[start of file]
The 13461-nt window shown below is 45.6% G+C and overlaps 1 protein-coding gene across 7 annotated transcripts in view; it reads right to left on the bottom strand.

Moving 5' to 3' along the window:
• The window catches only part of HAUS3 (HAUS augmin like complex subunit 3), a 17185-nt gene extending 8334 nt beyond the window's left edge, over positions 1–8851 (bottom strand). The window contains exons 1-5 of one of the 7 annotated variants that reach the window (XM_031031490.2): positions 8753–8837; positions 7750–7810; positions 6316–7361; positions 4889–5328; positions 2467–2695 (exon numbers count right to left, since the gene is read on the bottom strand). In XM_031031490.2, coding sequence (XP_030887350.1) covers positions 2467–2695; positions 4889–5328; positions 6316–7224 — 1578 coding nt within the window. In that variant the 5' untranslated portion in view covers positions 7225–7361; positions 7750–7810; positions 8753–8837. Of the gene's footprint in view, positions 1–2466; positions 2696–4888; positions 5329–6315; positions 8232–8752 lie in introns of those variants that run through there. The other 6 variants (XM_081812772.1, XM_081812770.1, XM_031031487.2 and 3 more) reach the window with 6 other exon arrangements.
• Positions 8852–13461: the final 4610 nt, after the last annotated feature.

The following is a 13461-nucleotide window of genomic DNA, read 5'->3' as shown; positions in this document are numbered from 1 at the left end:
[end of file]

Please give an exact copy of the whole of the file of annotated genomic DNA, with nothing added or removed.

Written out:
The 13461-nt window shown below is 45.6% G+C and overlaps 1 protein-coding gene across 7 annotated transcripts in view; it reads right to left on the bottom strand.

Moving 5' to 3' along the window:
• The window catches only part of HAUS3 (HAUS augmin like complex subunit 3), a 17185-nt gene extending 8334 nt beyond the window's left edge, over positions 1–8851 (bottom strand). The window contains exons 1-5 of one of the 7 annotated variants that reach the window (XM_031031490.2): positions 8753–8837; positions 7750–7810; positions 6316–7361; positions 4889–5328; positions 2467–2695 (exon numbers count right to left, since the gene is read on the bottom strand). In XM_031031490.2, coding sequence (XP_030887350.1) covers positions 2467–2695; positions 4889–5328; positions 6316–7224 — 1578 coding nt within the window. In that variant the 5' untranslated portion in view covers positions 7225–7361; positions 7750–7810; positions 8753–8837. Of the gene's footprint in view, positions 1–2466; positions 2696–4888; positions 5329–6315; positions 8232–8752 lie in introns of those variants that run through there. The other 6 variants (XM_081812772.1, XM_081812770.1, XM_031031487.2 and 3 more) reach the window with 6 other exon arrangements.
• Positions 8852–13461: the final 4610 nt, after the last annotated feature.

The following is a 13461-nucleotide window of genomic DNA, read 5'->3' as shown; positions in this document are numbered from 1 at the left end: